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Our maxim: “understanding before action”
Our purpose is to encourage the knowledge and the debate of issues connected with art and military science. Selection of articles attempts to reflect different opinions. Beyond any ideological ascription. In order to impulse critical thought amongst our readers.

martes, 2 de septiembre de 2014

Argentina la nueva patria de Keynes.


Argentina’s Use and Abuse of Keynes.

Andrés Velasco (*)

BUENOS AIRES – “We are all Keynesians now,” Republican US President Richard Nixon famously said in 1971. Today, Axel Kicillof, Argentina’s Peronist economy minister, is echoing this sentiment. Is he right?
Kicillof has gained international recognition as the public face of Argentina’s fight against the so-called vulture funds that want to extort full payment on Argentine bonds that they purchased for a few pennies on the dollar. But, before joining President Cristina Fernández de Kirchner’s cabinet, Kicillof was known in Argentine intellectual circles as the author of the book Volver a Keynes (Return to Keynes).
Last week, addressing a gilded ballroom packed with the elite of Argentina’s business community, Kicillof explained the government’s policies as a real-world application of Keynesian theories. In an hour-long speech, he made two key points.

First, Kicillof attributed Argentina’s rapid economic growth in the years between its 2001 debt default and the 2008 global financial crisis to a Keynesian reflation of domestic aggregate demand. Keynes made a tremendous intellectual contribution in showing that supply in a market economy does not necessarily create its own demand, and that demand shortfalls can cause avoidable recessions. Is this logic at work in Argentina?

When the Argentine economy imploded in 2001, citizens lost their jobs and firms lost their access to credit, causing domestic demand to collapse. Output fell sharply.

But, as the country abandoned the one-to-one currency peg to the US dollar, the real exchange rate depreciated. This shifted demand away from imports toward domestically produced goods. Next, a sharp rise in the price of food exports, heavily taxed in Argentina, augmented government revenues, providing the cash to finance increased expenditure. Given Argentina’s isolation from world financial markets, its central bank could cut domestic interest rates with limited fear of capital flight. The fiscal and monetary impulse supported a rapid recovery.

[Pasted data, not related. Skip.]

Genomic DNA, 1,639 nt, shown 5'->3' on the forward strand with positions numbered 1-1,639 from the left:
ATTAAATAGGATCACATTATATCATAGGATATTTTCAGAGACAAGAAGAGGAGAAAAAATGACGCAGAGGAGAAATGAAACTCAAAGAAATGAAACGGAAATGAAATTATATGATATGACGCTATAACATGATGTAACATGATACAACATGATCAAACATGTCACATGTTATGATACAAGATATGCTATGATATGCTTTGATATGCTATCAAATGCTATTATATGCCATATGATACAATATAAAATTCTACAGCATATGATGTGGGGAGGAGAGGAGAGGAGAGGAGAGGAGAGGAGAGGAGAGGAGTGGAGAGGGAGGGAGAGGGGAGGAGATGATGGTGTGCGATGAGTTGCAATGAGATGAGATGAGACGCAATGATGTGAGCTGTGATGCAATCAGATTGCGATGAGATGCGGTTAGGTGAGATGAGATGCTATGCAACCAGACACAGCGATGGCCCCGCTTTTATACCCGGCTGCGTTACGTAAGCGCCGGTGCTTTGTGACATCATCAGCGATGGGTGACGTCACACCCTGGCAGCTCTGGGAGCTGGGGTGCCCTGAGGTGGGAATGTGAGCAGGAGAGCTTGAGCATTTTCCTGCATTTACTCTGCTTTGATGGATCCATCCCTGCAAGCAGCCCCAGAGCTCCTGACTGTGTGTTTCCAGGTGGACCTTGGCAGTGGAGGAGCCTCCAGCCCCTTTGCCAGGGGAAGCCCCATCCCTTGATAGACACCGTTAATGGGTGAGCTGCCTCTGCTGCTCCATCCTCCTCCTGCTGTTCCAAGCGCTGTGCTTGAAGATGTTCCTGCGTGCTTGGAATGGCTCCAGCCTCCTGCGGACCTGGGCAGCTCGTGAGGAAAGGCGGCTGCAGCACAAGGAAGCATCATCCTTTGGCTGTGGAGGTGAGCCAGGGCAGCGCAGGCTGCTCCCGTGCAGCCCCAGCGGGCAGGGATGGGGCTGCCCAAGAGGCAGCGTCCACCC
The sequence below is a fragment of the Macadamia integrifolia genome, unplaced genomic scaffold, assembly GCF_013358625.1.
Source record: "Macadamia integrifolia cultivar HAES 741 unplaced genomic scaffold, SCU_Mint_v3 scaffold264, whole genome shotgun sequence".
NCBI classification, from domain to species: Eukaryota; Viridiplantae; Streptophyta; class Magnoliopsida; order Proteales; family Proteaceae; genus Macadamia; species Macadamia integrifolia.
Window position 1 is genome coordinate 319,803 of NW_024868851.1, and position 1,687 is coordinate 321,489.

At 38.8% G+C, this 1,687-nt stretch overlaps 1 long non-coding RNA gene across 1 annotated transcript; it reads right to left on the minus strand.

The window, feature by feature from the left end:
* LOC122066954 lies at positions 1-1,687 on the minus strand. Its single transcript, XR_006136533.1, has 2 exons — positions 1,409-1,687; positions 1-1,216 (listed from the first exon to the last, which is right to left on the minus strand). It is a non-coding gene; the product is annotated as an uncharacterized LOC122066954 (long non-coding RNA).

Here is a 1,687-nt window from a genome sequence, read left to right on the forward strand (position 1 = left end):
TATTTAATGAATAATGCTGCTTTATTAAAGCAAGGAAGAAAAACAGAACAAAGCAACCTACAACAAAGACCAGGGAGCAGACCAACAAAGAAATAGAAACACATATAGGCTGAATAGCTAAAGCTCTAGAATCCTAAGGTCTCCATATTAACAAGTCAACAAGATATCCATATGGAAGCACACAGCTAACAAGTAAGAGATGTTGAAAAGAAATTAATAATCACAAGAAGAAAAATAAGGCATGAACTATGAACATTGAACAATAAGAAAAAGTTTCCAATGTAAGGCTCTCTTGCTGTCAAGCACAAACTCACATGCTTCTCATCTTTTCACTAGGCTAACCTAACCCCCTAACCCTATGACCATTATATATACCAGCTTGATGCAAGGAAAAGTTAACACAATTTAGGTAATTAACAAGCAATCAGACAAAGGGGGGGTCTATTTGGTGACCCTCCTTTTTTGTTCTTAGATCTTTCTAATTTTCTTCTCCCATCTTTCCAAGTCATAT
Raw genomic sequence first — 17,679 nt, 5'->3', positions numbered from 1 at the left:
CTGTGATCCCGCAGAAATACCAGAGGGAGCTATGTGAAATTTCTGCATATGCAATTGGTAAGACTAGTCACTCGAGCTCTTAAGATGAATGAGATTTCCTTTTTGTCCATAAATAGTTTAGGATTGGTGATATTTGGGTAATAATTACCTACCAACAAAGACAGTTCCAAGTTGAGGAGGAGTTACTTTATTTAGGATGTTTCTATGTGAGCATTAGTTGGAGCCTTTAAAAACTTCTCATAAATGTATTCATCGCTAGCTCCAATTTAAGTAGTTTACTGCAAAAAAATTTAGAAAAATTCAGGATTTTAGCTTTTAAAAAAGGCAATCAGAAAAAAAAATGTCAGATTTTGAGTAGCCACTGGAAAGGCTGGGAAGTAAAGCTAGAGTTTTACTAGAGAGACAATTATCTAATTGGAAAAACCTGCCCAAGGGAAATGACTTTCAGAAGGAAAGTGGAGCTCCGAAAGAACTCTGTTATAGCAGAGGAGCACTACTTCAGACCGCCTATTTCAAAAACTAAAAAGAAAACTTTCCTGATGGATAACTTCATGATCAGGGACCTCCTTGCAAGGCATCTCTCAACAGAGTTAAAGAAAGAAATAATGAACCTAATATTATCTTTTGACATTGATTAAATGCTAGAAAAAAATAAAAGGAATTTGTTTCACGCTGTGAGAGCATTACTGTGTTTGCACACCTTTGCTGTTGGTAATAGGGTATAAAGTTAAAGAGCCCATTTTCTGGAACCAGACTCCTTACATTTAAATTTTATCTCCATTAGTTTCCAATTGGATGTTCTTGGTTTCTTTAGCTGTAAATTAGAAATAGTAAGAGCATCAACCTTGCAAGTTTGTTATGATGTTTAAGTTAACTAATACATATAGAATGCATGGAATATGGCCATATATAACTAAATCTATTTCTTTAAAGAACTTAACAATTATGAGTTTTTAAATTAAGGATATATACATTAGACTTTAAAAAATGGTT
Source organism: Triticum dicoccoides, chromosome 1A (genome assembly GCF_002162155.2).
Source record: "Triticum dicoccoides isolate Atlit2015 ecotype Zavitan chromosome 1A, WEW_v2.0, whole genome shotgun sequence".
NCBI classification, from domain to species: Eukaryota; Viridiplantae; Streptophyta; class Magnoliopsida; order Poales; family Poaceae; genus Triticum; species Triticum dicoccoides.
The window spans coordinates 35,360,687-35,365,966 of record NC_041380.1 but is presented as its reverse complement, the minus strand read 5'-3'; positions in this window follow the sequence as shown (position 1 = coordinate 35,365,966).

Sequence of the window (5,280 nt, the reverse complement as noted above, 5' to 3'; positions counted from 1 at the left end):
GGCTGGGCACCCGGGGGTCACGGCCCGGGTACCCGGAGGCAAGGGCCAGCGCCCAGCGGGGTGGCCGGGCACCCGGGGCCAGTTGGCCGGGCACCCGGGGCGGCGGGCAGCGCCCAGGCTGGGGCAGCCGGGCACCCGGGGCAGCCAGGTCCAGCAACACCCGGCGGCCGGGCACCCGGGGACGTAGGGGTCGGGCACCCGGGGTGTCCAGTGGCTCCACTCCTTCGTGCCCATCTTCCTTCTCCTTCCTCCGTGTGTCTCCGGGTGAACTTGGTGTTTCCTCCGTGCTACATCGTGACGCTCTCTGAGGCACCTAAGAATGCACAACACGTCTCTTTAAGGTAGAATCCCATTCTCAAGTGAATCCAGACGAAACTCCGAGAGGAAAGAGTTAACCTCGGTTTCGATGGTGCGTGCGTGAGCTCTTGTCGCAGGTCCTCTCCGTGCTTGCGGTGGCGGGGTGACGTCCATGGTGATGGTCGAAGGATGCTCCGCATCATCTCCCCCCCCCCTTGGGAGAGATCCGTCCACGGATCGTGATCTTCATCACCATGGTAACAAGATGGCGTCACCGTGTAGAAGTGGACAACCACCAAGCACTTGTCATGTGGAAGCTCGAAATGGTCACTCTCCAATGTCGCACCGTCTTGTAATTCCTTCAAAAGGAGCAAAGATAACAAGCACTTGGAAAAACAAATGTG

At first glance, Kicillof seems to be correct; this looks like textbook Keynesian reflation. But Keynes would not have approved of the macroeconomic policies pursued by Fernández and her predecessor and husband, the late Néstor Kirchner.

A Keynesian approach would ensure that demand does not fall short of supply. The Kirchners have made sure that demand far exceeds supply. The fact that Argentina’s annual inflation rate has stood at 20% or more for over a decade clearly illustrates this – and cannot be obscured by frozen utility rates and repeated manipulation of the consumer price index.

Kicillof’s second point was that Argentina’s businesses and consumers should not succumb to pessimism. Alluding to Keynes’s theories about self-fulfilling expectations, he warned that, if people expect things to go wrong, they will.

Keynes did say – and it was a very important insight – that a capitalist economy resembles a beauty contest, with judges voting not for the most beautiful contestant, but for the contestant whom they believe their colleagues will find most beautiful. Shifts in expectations can thus alter the outcome.

But Argentines are not pessimistic about the economy because other Argentines are pessimistic. They are pessimistic because the economy’s fundamentals are weak – a fundamental difference.

In 1991, the Nobel laureate economist Paul Krugman, who is perhaps the world’s leading Keynesian today, showed that whether or not expectations are self-fulfilling depends on underlying economic conditions. If an economy’s fundamentals are very weak, a crisis will inevitably occur sooner or later; if its fundamentals are very strong, a crisis never happens; and if they are in an intermediate range, a crisis happens if – and only if – people expect one.

A couple of years ago, the eurozone was in the latter situation. That is why European Central Bank President Mario Draghi’s pledge to do “whatever it takes” to save the euro immediately brought the eurozone’s debt crisis to a halt. (The growth crisis, of course, has yet to be resolved.)

But Argentina is not the eurozone. There is nothing that Kicillof could say today that would have the soothing effect that Draghi’s promise did.

Argentines today feel much like Dorothy did when she first landed in Oz – they are not in the safe and familiar “Kansas” anymore. But Keynes is not to blame. Kicillof and Kirchner are.

(*) Andrés Velasco, a former presidential candidate and finance minister of Chile, is Professor of Professional Practice in International Development at Columbia University's School of International and Public Affairs. He has taught at Harvard University and New York University